Inspiring Chandeliers from Entertainment & History

Inspiring Chandeliers from Entertainment & History

One of the most iconic chandeliers in the world is the one used in productions of Andrew Lloyd Webber’s Phantom of the Opera. This is the chandelier that was probably responsible for the surge in popularity for having chandeliers in homes across the globe. For anyone who has seen the production, the stunning chandelier has a major role to play, both at the end of Act One and when it comes crashing down towards the audience!

The chandelier is highly symbolic of times of prosperity, success and the glory days of the Paris Opera but is sent crashing when the phantom cuts the wires holding it in place because of his anger and heartbreak for a love he cannot grasp. The violent act of making the long chandelier fall also represents an anger towards the grandeur of Parisian society of the time. As an artistic, theatrical prop, the Phantom of the Opera chandelier is probably the most well-known chandelier in the world.

The musical first opened in London’s West End in 1986 and has been watched by millions of theatre-goers ever since. It is the longest running production in the history of Broadway and kept the title of most financially successful show until surpassed by The Lion King in 2014. It is still running in both London and New York and has been seen by a staggering 130 million people across 27 countries. How many of those people decided to install a beautiful chandelier in their homes as a result?

When it comes to British television, one chandelier that will remain forever imprinted in the minds of viewers is the one which gave Del boy and Rodney such a hard time in Only Fools and Horses. The episode called ‘A Tough of Glass’ was first screened in December 1982 as the final episode to series 2 of the popular TV show. It was a special episode as it was the first to attract more than 10 million viewers to the show.

The Trotters are employed to clean two priceless Louis XIV chandeliers in a country home and of course, disaster strikes and one of the expensive pieces comes crashing to the ground. So hilarious is their misfortune that the episode was voted second place in a poll of Only Fools and Horses best moments. The scene was also voted best British comedy moment in a 2000 poll. It is therefore, one of the best known and best loved TV moments in British comedy history.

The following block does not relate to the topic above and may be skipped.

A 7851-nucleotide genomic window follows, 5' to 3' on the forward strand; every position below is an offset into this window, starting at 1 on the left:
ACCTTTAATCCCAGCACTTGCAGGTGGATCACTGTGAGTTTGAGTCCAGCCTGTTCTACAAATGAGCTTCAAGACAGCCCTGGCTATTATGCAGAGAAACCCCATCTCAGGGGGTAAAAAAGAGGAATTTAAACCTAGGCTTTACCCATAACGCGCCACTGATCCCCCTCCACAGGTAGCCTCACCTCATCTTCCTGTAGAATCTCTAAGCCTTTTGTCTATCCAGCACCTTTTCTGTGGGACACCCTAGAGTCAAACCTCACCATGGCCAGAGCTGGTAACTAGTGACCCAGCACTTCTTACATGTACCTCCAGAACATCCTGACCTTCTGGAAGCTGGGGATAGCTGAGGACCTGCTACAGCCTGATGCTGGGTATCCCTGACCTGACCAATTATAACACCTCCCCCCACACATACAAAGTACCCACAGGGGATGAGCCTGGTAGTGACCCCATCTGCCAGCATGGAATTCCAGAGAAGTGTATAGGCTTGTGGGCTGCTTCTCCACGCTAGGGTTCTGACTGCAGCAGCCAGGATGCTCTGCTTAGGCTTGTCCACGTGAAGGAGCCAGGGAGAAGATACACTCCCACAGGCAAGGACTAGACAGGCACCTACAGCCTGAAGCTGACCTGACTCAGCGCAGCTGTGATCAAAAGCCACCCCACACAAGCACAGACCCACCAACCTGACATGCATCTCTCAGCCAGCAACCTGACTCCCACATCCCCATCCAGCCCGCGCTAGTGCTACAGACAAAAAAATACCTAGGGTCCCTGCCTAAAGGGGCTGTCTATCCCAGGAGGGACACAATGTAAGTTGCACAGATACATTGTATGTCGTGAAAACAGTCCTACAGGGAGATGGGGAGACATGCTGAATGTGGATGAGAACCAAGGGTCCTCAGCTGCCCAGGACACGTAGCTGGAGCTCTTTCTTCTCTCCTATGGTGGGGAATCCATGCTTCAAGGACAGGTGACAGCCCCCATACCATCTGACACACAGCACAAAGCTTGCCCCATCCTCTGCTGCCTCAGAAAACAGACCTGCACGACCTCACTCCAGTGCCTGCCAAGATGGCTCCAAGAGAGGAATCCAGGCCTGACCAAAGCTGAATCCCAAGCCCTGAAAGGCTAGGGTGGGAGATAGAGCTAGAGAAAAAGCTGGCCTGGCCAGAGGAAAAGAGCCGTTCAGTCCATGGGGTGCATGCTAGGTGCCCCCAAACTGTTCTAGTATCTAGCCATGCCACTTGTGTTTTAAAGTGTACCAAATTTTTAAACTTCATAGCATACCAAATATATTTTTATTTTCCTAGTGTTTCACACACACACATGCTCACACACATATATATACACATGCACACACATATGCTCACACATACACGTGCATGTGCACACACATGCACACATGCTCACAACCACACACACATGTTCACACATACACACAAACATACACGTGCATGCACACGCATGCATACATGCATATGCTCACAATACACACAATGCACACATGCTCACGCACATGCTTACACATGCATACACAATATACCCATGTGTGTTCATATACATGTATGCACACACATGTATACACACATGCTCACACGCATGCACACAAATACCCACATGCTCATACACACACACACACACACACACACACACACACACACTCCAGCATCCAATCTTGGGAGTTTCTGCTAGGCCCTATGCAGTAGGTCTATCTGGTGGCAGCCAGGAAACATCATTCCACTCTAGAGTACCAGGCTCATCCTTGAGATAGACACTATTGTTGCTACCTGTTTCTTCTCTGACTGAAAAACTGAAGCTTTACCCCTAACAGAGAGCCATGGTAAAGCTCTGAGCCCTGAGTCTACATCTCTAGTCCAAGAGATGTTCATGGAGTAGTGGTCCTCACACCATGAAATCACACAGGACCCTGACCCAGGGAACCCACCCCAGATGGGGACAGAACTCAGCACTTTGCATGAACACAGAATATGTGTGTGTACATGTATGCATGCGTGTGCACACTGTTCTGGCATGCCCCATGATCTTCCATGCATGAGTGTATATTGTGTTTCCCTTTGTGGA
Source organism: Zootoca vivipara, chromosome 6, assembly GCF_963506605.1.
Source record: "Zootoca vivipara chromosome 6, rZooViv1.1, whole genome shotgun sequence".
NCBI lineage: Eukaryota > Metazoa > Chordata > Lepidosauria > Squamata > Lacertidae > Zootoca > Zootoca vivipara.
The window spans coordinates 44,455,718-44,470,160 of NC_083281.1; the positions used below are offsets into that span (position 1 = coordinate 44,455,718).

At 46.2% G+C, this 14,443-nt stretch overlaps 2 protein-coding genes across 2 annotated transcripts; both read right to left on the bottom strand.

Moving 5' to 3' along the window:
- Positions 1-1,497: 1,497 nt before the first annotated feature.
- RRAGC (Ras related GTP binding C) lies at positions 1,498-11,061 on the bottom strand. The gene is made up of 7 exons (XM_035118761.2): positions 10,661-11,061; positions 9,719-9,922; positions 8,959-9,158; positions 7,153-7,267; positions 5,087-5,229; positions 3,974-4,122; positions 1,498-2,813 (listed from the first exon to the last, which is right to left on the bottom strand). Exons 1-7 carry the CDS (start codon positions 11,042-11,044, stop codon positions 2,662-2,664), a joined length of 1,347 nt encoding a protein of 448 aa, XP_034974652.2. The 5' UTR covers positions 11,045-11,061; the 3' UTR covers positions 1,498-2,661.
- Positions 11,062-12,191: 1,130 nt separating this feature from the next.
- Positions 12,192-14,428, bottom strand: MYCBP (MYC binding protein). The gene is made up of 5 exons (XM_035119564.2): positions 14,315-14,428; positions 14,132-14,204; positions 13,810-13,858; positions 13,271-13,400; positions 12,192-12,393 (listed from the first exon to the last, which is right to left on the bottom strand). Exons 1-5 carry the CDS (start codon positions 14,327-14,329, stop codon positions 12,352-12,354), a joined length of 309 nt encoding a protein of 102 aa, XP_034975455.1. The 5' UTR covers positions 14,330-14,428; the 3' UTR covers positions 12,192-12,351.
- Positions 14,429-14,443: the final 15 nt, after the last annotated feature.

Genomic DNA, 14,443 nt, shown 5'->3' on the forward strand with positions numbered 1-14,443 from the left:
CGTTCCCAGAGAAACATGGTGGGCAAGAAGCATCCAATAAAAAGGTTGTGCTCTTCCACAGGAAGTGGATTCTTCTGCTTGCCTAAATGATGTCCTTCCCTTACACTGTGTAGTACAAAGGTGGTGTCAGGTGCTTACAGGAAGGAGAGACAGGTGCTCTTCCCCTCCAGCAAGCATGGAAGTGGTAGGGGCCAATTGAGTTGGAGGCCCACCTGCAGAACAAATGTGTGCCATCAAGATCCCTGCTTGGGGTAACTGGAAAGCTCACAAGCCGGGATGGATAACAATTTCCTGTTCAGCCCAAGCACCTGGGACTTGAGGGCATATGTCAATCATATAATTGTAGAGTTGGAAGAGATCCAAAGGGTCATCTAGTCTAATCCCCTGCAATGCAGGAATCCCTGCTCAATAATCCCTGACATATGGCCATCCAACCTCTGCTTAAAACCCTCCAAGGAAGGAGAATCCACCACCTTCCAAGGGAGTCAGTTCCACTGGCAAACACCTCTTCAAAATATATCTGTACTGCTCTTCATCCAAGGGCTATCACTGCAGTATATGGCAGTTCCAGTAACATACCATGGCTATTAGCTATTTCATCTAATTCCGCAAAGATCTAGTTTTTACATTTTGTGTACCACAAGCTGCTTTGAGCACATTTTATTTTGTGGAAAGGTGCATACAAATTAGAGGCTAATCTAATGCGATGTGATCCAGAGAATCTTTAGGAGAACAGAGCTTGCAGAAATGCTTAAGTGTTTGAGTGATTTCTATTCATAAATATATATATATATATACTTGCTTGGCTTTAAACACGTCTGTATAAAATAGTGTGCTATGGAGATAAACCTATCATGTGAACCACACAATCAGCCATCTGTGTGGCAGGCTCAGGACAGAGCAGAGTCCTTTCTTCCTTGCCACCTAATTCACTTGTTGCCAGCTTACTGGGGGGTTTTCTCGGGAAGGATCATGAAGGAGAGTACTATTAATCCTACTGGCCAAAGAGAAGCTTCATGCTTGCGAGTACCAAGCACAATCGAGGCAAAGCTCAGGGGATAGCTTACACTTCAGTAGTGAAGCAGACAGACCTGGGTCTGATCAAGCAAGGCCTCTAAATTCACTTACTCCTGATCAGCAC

Unbelievably, the episode is based on true life events that happened to writer John Sullivan’s father. Whilst working as a plumber in the 1930s, he was part of a crew of men installing a brand-new heating system into a stately home. Some chandeliers had to be moved and exactly as the show unveils, the wrong one was undone and smashed to the ground. John Sullivan’s father was sacked from his job as a result and didn’t think the story was remotely funny until he saw the episode air and soon changed his mind!

A real-life chandelier that has become an iconic image of tragedy is that which hung in the ballroom of the Titanic. The famous chandelier became a symbol of incredible luxury that sadly ended up as a pile of rusted metal on the floor of the Atlantic Ocean. Brought back to the life in the 1997 James Cameron film, the splendour and opulence of the ship destined for disaster leaves a startling image.

The Titanic was transporting some of the world’s richest society members and was described as ‘unsinkable’ until that fateful collision with an iceberg killed more than 1500 people. The lack of lifeboats and the fact that binoculars had been forgotten were elements that combined to cause one of the worst maritime disasters ever to occur. Captain Edward Smith went down with his ship and sadly so did the glorious chandelier from the ballroom.

Chandeliers can be seen the whole world over, from the foyers of luxury hotels to offices, state buildings to family living rooms. They offer a sense of majesty and magic, drawing the eye up towards the droplets of luminescence. Whether for opulent grandeur or simple, contemporary beauty, a chandelier can transform a space, providing the perfect balance of function and aesthetics that humans desire so much.